ATLANTA — A large proportion of children with sickle cell anemia (SCA) are not receiving transcranial Doppler ultrasound (TCD) screening to prevent strokes from the disease, or recommended treatment with hydroxyurea, according to a CDC Vital Signs report released Tuesday.
“This report points out less than half of children 2 to 16 years of age who were enrolled in Medicaid in 2019 were receiving the recommended annual screening to assess the risk of having a stroke,” Laura Schieve, PhD, an epidemiologist at the CDC’s National Center on Birth Defects and Developmental Disabilities, said on a phone call with reporters Tuesday. “The Vital Signs report also notes that only two in five children 2 to 9 years of age, and only about half of children and teens 10 to 16 years of age, are receiving treatment with a medication called hydroxyurea.”
The report, released during National Sickle Cell Awareness Month, looked at data on 3,352 children and adolescents with SCA who were continuously enrolled in Medicaid in 2019. Researchers also examined change over time by including a sample of 3,858 children and adolescents continuously enrolled in Medicaid in 2014 and comparing them with the 2019 sample; the two samples had similar demographic and health profiles.
The authors noted that sickle cell disease (SCD) — which includes SCA — “primarily affects persons whose ancestors came from Africa, where malaria is endemic, because the sickle cell trait confers a selective advantage by protecting against the harmful effects of malaria. Thus, >90% of the estimated 100,000 persons in the United States with SCD are non-Hispanic Black or African American.”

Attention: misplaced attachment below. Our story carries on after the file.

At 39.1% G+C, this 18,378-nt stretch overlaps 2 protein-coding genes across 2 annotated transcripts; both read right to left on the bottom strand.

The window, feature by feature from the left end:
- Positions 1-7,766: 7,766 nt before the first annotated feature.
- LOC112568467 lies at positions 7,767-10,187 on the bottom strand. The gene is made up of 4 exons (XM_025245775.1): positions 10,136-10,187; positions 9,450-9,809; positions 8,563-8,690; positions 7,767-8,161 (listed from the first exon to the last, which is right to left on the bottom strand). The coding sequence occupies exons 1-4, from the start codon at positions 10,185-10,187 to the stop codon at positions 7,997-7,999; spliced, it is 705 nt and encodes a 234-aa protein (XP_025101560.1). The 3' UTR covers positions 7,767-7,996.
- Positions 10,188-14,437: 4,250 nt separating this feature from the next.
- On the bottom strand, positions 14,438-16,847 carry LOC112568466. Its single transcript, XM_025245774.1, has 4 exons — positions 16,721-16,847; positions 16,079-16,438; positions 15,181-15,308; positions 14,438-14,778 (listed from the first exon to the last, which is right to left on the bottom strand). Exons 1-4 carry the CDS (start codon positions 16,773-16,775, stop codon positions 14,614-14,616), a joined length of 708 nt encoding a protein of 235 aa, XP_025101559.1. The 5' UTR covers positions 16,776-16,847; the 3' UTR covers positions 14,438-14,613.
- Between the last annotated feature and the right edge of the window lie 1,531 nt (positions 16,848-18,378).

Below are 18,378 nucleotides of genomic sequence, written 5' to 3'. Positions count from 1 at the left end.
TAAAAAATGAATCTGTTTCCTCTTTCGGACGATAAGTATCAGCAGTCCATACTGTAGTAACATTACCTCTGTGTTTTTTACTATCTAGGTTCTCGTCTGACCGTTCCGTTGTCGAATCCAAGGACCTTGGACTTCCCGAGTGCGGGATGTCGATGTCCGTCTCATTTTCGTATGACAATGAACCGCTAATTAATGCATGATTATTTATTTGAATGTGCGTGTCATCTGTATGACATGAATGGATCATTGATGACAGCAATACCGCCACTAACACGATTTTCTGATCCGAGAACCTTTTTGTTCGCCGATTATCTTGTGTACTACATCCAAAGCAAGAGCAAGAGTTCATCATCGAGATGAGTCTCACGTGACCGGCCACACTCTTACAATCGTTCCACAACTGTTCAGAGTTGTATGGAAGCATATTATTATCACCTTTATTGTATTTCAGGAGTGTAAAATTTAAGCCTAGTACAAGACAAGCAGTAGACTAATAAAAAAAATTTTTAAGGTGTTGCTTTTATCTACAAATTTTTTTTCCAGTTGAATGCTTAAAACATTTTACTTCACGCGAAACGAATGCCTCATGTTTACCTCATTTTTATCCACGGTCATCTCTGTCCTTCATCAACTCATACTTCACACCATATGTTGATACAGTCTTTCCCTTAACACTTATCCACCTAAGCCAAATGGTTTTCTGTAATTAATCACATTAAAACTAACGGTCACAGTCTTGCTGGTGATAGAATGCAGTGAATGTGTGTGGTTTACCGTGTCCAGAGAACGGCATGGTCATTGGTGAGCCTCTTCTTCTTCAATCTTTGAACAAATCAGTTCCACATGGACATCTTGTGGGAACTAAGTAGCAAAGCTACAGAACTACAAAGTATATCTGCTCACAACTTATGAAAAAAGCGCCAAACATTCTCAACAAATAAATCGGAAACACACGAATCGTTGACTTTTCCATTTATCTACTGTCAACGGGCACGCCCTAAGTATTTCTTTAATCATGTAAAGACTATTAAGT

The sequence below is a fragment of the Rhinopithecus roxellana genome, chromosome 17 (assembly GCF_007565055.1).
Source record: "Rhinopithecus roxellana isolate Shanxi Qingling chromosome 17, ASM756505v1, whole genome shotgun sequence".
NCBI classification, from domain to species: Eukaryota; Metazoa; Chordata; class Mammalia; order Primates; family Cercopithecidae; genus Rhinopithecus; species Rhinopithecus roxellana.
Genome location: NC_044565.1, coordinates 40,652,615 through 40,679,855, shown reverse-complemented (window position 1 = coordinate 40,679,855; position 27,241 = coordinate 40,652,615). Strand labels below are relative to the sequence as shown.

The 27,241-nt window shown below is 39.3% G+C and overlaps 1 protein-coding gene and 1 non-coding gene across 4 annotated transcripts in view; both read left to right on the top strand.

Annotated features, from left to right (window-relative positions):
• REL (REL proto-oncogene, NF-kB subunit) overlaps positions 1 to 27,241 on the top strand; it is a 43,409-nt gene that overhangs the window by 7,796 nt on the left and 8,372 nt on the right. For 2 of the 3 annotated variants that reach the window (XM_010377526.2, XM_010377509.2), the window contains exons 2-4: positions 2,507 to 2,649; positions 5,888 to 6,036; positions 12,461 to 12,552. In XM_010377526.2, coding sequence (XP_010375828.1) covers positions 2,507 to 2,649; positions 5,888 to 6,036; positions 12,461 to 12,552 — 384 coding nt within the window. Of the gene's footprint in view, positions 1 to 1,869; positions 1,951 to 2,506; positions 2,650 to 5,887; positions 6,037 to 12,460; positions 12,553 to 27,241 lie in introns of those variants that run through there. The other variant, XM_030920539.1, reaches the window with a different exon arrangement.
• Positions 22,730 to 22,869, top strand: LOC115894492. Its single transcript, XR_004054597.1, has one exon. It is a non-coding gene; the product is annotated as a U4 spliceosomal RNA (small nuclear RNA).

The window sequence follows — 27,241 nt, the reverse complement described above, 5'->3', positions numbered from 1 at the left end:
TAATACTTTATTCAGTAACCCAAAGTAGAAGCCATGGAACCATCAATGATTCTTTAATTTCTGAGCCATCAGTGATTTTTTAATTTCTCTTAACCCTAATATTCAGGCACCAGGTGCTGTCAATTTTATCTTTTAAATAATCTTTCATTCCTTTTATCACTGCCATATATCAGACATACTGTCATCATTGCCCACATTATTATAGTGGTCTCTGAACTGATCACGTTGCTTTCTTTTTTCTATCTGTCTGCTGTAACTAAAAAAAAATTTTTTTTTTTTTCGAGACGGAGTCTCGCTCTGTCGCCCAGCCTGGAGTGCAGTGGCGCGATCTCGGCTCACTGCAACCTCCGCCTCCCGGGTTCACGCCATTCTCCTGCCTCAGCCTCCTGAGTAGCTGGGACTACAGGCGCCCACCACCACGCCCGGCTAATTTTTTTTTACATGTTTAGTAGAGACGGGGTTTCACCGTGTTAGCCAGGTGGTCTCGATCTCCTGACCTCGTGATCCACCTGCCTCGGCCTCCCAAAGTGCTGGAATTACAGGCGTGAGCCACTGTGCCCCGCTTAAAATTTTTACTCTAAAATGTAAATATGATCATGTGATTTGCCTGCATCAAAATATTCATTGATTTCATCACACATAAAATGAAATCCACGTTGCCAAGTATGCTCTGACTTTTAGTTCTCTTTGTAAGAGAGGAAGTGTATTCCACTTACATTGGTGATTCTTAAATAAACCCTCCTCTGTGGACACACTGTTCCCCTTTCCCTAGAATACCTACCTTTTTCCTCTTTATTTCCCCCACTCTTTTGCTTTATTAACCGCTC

The study did include some encouraging news: from 2014 to 2019, TCD screening increased 27% among children and adolescents ages 10 to 16 years, and 9% among children ages 2 to 9, although the latter figure was not statistically significant. By 2019, 38% of children ages 10 to 16 and 47% of children ages 2 to 9 had received the TCD screening.
The use of screening is important, Schieve told MedPage Today, because before screening became common, “there were several large studies that documented that by the age of 20, 11% of children with sickle cell anemia would develop a symptomatic stroke. And it is expected that the number of strokes might have even been higher because there can be many ‘silent strokes,’ which can cause brain injury even though there are no signs or symptoms.” Children who are found to be at higher risk of stroke can be given transfusion therapy to lower their risk, she added.
Since the introduction of TCD screening and transfusion therapy, “there has been some evidence that hospitalizations for stroke among children with sickle cell anemia have decreased,” Schieve noted. “But as this study shows, there is still a lot of work to be done, as half of the children and teens who are recommended and eligible to get TCD screening are still not getting recommended screening.”
Schieve said that although the researchers weren’t able to investigate the reasons why children were not getting screened, patients face logistical challenges including limited availability of appointments and difficulties getting transportation to the places that perform the screening.